First posted on The Homework Project website on 15 December 2017.
Researchers write a lot about homework and there seems to be no real consensus on what really works aside from slight benefits for learners (Cooper, Robinson, & Patall, 2006; Hattie 2009; EEF, 2018). However, the literature can be quite infuriating as many researchers do not define different types of homework activity when assessing the generalised benefits (or limitations) of homework. It would be useful for busy teachers researching the topic if there was an agreed taxonomy of homework types; although this ignores the fact that there would probably be lots of disagreements on how to define the types of activity that could make up such a taxonomy – let alone what to include!
However, there does seem to be regular references to at least three types of homework activity in the literature on homework. These include:
According to researchers, these activities are often used by teachers when setting homework activities (Rosário et al., 2015; Yu, 2015; Minke, 2017).
Practice homework centres on activities based on previously taught content. The idea here is to build mastery, reinforce learning, consolidate knowledge, and retain specific skills over time (Epstein, 1998; Rosário et al., 2015). Minke (2017) suggests that practice homework is often used in mathematics and in English/literacy to increase fluency in calculation speed and spelling proficiency respectively. However, teachers at TRFS also suggested that practising GCSE questions or a piece of music also count as practice homework.
Preparation homework activities simply focus on preparing pupils for the next lesson or series of lessons (Rosário et al., 2015; Muhlenbruck et al., 1999). This type of homework is inherently linked to pre-learning as opposed to prior learning (Vatterott, 2009; Minke, 2017). At TRFS English teachers suggested this was vital for learning set texts and language teachers also suggested it was useful to have pupils learn vocabulary before lessons.
Extension homework activities facilitate the shift of previous learning to new tasks (Lee & Pruitt, 1979; Rosário et al., 2015; Minke, 2017). Here, extension activities require deeper learning and often promote higher level or abstract thinking as pupils spend more time on making conceptual links between facts and concepts and/or concepts and other concepts. Minke (2017) suggests teachers can use this form of homework activity to encourage pupils to collaborate with peers away from the classroom. Of course, extension activities could simply foster an intrinsic interest amongst eager learners or be centred around project work. An example could include researching infant baptism in the Eastern Orthodox Church in RE after learning about Anglican and Roman Catholic baptism in lessons. Pupils would be required to make links between what was taught and what they are discovering at home (or in the library). Of course, extension activities could include longer term project work, such as a project spanning a number of weeks on World War One in History, for example.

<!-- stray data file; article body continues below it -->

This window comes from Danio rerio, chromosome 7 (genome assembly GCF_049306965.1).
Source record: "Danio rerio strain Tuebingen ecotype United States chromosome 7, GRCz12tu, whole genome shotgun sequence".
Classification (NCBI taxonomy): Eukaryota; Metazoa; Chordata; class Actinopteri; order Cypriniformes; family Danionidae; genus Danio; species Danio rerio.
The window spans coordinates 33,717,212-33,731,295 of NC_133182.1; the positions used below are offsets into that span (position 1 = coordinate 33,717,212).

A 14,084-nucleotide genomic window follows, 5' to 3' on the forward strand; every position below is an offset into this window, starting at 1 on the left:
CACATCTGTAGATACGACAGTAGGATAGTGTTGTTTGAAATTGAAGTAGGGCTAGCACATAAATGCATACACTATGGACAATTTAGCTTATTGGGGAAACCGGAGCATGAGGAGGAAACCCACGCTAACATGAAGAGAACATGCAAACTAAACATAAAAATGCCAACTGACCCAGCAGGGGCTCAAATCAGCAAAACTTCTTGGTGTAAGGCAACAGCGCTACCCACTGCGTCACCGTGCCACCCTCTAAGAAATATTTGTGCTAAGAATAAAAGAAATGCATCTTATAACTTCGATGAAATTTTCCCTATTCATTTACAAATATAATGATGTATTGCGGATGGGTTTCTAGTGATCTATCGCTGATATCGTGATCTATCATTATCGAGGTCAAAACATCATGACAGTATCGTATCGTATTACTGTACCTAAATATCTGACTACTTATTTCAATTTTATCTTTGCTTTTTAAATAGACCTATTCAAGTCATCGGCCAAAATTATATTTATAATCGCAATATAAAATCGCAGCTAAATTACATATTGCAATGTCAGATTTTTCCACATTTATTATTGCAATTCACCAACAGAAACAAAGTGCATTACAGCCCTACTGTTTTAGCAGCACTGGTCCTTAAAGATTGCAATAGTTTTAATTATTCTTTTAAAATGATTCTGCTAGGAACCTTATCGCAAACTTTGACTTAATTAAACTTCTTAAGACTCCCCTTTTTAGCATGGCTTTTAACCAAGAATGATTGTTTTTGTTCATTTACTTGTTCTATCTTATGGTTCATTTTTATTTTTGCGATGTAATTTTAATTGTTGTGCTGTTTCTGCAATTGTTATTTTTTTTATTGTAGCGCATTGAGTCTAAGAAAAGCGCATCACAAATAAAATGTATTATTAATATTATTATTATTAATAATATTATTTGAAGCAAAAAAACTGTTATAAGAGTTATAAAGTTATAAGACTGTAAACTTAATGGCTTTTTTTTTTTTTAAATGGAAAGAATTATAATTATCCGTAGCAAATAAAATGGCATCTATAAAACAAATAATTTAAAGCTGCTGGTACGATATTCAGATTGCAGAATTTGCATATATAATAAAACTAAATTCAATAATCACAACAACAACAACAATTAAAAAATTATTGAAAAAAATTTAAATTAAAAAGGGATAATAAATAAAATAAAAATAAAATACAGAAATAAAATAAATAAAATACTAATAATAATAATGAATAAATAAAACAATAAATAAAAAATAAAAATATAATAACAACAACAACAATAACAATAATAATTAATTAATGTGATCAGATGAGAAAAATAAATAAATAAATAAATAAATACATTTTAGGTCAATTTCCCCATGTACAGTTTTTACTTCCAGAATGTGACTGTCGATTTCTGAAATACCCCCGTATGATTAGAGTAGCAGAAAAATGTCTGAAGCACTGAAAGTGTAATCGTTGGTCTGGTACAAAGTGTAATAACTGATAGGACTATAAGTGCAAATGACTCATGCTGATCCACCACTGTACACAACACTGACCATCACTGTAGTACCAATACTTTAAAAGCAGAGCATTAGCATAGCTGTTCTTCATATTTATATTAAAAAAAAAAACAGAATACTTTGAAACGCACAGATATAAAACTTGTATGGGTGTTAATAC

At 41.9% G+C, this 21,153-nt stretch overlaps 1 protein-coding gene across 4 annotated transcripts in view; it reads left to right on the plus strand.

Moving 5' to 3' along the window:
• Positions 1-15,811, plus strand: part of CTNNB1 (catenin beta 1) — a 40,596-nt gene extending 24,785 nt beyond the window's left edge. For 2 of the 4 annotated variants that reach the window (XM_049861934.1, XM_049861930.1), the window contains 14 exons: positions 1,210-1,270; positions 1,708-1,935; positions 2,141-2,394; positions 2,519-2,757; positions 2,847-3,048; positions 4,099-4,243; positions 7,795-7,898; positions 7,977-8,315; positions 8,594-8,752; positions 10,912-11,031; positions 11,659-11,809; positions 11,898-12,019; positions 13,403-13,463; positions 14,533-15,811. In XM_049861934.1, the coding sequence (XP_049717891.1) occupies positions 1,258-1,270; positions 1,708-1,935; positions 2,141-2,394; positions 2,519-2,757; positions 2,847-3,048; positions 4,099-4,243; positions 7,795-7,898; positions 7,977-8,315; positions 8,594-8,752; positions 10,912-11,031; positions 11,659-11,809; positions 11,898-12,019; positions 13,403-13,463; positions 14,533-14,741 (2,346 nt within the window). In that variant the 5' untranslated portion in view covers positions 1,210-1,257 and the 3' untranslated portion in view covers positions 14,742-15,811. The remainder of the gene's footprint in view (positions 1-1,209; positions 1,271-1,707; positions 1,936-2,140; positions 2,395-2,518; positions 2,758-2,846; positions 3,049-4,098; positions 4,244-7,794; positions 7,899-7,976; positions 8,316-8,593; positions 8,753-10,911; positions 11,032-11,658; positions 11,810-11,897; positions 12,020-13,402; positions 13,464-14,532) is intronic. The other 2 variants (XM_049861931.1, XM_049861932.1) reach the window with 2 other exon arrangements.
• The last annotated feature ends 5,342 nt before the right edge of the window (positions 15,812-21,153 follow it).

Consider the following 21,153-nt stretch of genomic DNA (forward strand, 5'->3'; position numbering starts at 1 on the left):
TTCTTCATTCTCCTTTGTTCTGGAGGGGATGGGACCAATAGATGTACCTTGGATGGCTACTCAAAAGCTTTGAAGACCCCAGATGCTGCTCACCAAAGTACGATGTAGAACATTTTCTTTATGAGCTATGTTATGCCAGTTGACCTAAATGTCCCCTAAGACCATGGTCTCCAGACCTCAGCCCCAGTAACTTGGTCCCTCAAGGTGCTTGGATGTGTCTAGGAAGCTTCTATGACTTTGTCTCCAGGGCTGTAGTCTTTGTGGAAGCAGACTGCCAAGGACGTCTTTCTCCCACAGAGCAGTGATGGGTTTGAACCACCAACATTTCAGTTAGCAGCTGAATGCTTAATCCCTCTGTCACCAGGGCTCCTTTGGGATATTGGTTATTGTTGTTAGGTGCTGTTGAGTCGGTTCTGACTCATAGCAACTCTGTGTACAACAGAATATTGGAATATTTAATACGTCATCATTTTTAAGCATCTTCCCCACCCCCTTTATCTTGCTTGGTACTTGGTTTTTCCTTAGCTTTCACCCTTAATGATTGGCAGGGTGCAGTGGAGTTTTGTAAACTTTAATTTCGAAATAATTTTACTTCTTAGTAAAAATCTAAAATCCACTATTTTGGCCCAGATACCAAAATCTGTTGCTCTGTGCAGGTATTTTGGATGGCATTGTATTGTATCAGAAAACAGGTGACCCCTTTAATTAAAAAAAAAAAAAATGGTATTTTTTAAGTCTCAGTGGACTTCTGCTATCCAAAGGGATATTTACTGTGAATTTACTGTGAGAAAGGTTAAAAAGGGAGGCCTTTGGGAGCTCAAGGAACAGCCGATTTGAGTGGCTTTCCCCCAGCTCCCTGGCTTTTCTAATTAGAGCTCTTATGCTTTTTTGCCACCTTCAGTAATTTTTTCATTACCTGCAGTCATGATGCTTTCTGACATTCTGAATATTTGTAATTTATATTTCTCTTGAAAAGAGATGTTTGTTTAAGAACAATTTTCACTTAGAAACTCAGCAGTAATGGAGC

When discussing these types, colleagues at TRFS also discussed how ‘revision’ is set for homework and that ‘creative homework’ activities, such as designing posters and building things, is also occasionally set. Another suggestion for a type of homework – and one we all probably set from time-to-time – is ‘finishing off’ homework. Nonetheless, it looks like practice, preparation and extension are the nearest we will get to any operational taxonomy.
Cooper, H. Robinson, J.C. & Patall, E.A. (2006). ‘Does homework improve academic achievement? A synthesis of research, 1987-2003’ in Review of Educational Research, Vol 76, Issue 1, pp. 1-62.
Educational Endowment Foundation (2017). Homework (secondary) [online]. London: EEF.
Epstein, JL, & Van Voorhis, FL. (2001). ‘More than minutes: Teachers’ roles in designing homework’ in Educational Psychologist, Vol. 36, No. 3, pp. 181–193.
Hattie, J. (2009). Visible learning: A synthesis of over 800 meta-analyses relating to achievement. London: Routledge.
Lee, J. F., & Pruitt, K. W. (1979). ‘Homework assignments: Class games or teaching tool?’ in Clearing House, Vol. 53, pp. 31-35.
Minke, T. A., (2017). ‘Types of homework and their effect on student achievement’ in Culminating Projects in Teacher Development [online], Vol. 24. Available at: http://repository.stcloudstate.edu/ed_etds/24 [retrieved 13.12.17].
Mulhenbruck, L., Cooper, H., Nye, B., & Lindsay, J. J. (1999). ‘Homework and achievement: Explaining the different strengths of relation at the elementary and secondary school levels’ in Social Psychology of Education, Vol. 3, pp. 295-317
Rosário, P., Núñez, J., Vallejo, G., Cunha, J., Nunes, T., Mourão, R. & Pinto, R. (2015). ‘Does homework design matter? The role of homework’s purpose in student mathematics achievement’ in Contemporary Educational Psychology. Vol. 43, pp. 375-406.
Vatterott, C. (2009). Rethinking homework: best practices that support diverse needs. Alexandria, Va: ASCD.
Yu, Y. (2015). The Influence of Types of Homework on Opportunity to Learn and Students’ Mathematics Achievement: Examples from the University of Chicago School Mathematics Project [online]. University of Chicago: Graduate Theses and Dissertations. Available at: http://scholarcommons.usf.edu/cgi/viewcontent.cgi?article=7006&context=etd [retrieved 16.12.17].
Photo credit: Max Pixel (used under a Creative Commons Licence).